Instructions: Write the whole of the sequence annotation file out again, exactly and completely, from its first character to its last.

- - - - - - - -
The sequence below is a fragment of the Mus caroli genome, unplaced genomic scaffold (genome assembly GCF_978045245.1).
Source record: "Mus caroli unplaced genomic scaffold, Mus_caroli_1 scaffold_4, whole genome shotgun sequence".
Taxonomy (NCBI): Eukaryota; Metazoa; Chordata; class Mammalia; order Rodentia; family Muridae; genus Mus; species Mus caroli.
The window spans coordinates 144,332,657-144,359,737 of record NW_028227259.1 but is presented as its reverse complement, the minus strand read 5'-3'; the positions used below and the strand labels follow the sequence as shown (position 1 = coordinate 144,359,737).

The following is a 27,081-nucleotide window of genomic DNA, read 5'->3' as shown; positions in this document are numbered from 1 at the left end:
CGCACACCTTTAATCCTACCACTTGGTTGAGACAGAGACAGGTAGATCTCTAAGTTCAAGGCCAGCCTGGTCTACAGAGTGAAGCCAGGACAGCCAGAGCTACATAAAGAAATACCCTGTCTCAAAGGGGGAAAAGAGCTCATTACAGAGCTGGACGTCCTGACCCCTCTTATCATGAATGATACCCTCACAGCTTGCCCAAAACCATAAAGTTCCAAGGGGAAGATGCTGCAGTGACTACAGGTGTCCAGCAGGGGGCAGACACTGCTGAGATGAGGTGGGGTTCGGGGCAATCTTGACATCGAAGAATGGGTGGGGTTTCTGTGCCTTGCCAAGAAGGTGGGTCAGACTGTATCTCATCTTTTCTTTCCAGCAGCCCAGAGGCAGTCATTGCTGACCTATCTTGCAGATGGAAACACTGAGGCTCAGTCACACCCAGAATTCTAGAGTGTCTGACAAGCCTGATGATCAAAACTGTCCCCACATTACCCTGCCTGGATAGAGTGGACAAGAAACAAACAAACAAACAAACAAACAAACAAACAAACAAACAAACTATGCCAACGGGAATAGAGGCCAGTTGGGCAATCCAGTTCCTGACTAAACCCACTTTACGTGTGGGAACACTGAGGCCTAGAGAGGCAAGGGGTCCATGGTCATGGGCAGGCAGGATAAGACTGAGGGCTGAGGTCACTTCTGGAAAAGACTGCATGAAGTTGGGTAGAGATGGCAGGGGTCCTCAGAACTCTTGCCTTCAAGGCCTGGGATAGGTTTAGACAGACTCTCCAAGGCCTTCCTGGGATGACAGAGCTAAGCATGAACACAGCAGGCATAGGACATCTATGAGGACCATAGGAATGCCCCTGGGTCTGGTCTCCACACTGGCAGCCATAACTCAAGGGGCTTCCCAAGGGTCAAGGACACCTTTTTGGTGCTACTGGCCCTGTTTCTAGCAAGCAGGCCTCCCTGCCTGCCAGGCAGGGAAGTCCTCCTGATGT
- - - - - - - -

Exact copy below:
The sequence below is a fragment of the Mus caroli genome, unplaced genomic scaffold (genome assembly GCF_978045245.1).
Source record: "Mus caroli unplaced genomic scaffold, Mus_caroli_1 scaffold_4, whole genome shotgun sequence".
Taxonomy (NCBI): Eukaryota; Metazoa; Chordata; class Mammalia; order Rodentia; family Muridae; genus Mus; species Mus caroli.
The window spans coordinates 144,332,657-144,359,737 of record NW_028227259.1 but is presented as its reverse complement, the minus strand read 5'-3'; the positions used below and the strand labels follow the sequence as shown (position 1 = coordinate 144,359,737).

The following is a 27,081-nucleotide window of genomic DNA, read 5'->3' as shown; positions in this document are numbered from 1 at the left end:
CGCACACCTTTAATCCTACCACTTGGTTGAGACAGAGACAGGTAGATCTCTAAGTTCAAGGCCAGCCTGGTCTACAGAGTGAAGCCAGGACAGCCAGAGCTACATAAAGAAATACCCTGTCTCAAAGGGGGAAAAGAGCTCATTACAGAGCTGGACGTCCTGACCCCTCTTATCATGAATGATACCCTCACAGCTTGCCCAAAACCATAAAGTTCCAAGGGGAAGATGCTGCAGTGACTACAGGTGTCCAGCAGGGGGCAGACACTGCTGAGATGAGGTGGGGTTCGGGGCAATCTTGACATCGAAGAATGGGTGGGGTTTCTGTGCCTTGCCAAGAAGGTGGGTCAGACTGTATCTCATCTTTTCTTTCCAGCAGCCCAGAGGCAGTCATTGCTGACCTATCTTGCAGATGGAAACACTGAGGCTCAGTCACACCCAGAATTCTAGAGTGTCTGACAAGCCTGATGATCAAAACTGTCCCCACATTACCCTGCCTGGATAGAGTGGACAAGAAACAAACAAACAAACAAACAAACAAACAAACAAACAAACAAACTATGCCAACGGGAATAGAGGCCAGTTGGGCAATCCAGTTCCTGACTAAACCCACTTTACGTGTGGGAACACTGAGGCCTAGAGAGGCAAGGGGTCCATGGTCATGGGCAGGCAGGATAAGACTGAGGGCTGAGGTCACTTCTGGAAAAGACTGCATGAAGTTGGGTAGAGATGGCAGGGGTCCTCAGAACTCTTGCCTTCAAGGCCTGGGATAGGTTTAGACAGACTCTCCAAGGCCTTCCTGGGATGACAGAGCTAAGCATGAACACAGCAGGCATAGGACATCTATGAGGACCATAGGAATGCCCCTGGGTCTGGTCTCCACACTGGCAGCCATAACTCAAGGGGCTTCCCAAGGGTCAAGGACACCTTTTTGGTGCTACTGGCCCTGTTTCTAGCAAGCAGGCCTCCCTGCCTGCCAGGCAGGGAAGTCCTCCTGATGT